#47 First Street Rapids Park – First Street

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First Street Rapids Park is a hidden jewel. Well, for most people. If you are a big fan of the Deschutes River Trail, you have probably ran into this charming property more than once. This park is hidden away downtown. It reminds me a lot of Sawyer Park, with the bridge and the river access.

The features of this park are very minimal. There is a porta-potty near the bridge. I didn’t not see any doggie rest stations. No fountains. No grass. No picnic shelter. First Street Rapids is a one hit wonder, with it’s only appeal is the river access and viewing.

20160604_111707But, what a wonder it is. The river is swift here, the park gets it’s name from the rapids that run through it. Though, on the banks of the river, there are multiple calm spots that have been build with rocks. There are even some great looking grottos, hidden away by tree cover. If you are a sun worshipper, there are big rocks to lay on.

There is no fencing protecting you (or your kids) from the river. So, keep an eye on them. If you are there to swim, please make sure everyone has a life jacket. That rapid looks tamer than it is.

20160604_112306You can access the Deschutes river trail from this park. You can head north towards Sawyer Park, or south towards Pioneer Park. Either path, I hear, is great.

First Street Rapids park is a great hideaway for warm days. The parking situation is pretty horrible, and the amenities are almost non-existent. It is a wonderful place to enjoy the natural landscape of the area.


Ratings: 
(A scale of 1 to 5 where 1 is the least desirable and 5 is the most desirable)

Size: 4
Condition: 3
Amenities: 2
Safety: 3
Fun: 5

Overall Score: 3.4

First Street Rapid’s Park is a great river play oasis for a hot day. The natural landscape could make you forget you are in downtown bend, if you ignored all the large homes. The amenities are almost non-existent. As always, be careful with your family around the river.

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#44 – Sawyer Park

#44 – Sawyer Park

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It was a warm day, and a warm day calls for cooling off in the river. With so many of the parks on the river closed due to the river construction, it is hard to find a nice spot. When we arrived at Sawyer Park at 4pm, the park was already pretty busy. Anyone would keep in mind that the parking for this park can get dicey, when busy.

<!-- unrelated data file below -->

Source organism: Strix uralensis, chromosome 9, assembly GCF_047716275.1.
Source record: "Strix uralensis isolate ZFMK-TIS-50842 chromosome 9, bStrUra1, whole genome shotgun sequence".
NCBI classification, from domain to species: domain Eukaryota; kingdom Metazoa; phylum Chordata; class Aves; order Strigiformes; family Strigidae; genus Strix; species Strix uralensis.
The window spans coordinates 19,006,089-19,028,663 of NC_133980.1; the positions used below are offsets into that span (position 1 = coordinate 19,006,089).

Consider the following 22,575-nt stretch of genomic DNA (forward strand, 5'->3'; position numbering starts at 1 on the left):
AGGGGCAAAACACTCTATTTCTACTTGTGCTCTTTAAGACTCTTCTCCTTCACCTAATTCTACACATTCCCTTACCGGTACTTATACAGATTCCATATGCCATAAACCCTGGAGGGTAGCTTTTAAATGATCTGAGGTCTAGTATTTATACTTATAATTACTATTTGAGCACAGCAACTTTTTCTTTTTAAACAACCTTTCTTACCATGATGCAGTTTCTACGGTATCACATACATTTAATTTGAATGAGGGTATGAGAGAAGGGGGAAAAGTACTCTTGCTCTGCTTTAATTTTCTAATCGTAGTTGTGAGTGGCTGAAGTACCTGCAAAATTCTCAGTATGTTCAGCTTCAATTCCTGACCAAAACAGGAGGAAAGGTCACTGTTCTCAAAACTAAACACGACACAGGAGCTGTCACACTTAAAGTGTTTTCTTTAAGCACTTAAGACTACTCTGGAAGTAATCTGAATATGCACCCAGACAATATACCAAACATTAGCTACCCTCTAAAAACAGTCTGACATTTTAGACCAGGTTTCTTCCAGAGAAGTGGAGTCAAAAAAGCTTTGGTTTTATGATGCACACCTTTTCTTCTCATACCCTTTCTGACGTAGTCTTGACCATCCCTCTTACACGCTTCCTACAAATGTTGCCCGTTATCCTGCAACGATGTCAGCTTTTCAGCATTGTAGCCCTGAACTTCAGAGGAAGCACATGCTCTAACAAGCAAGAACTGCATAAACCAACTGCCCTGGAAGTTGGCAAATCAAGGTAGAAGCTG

When you first arrived, you find some picnic tables, a porta-potty, and plenty of grass. There is also a rock wall with plenty of rocks for climbing on, on the right.

20150719_174628We crossed the bridge and turned right. Left of the bridge is for fishing and “nature observing” only. I have walked to the left, and it is just as beautiful as the rest of the park.

The right has multiple paths that lead you to spots  that are perfect for picnicking and frolicking in the river. All the close spots were taken when we arrived. We had to walk for quite a few minutes before we finally found something. We were a little farther from the car that we would have liked, it was a great little, out of the way, spot. There were rocks that created a tiny, protected, pool.

One our way back, we stopped by one of the more popular “pools” in the park. Someone has created the perfect “kiddy” pool next to some swift rapids. It was taken by a family when we had arrived. I was happy to find it empty when we were walking back. When we got to check it out, near almost 6pm, the shade was covering the whole area. It was the perfect depth for young kids to enjoy the water in a 20150719_173134safer pool.

In general, speaking as a lifelong Bendite, you must be careful when playing in the Deschutes. If you are going to let your kids swim into the center of the river, you will need to bring life jackets. And, on behalf of all, pleasure pack out what you bring with you.

I have walked the trails around Sawyer Park in the past. It’s beautiful to walk next to the river. I thoroughly enjoy walking this section of the Deschutes River trail. For the most part, it is an easy trail. there are some uphills, but nothing that should stop anyone looking for a beautiful nature walk.

Sawyer Park is lacking in many of the amenities you come to expect from the local parks. There is only one porta-potty. There is a water fountain nearby, before you cross the bridge. There is no playground, dog facilities, or large parking area. It is truly a “one trick pony.” Though, the trick of nature is an amazing trick.


Ratings: 
(A scale of 1 to 5 where 1 is the least desirable and 5 is the most desirable)

Size: 5
Condition: 4  
Amenities: 3
Safety: 3
Fun: 4

Overall Score: 3.8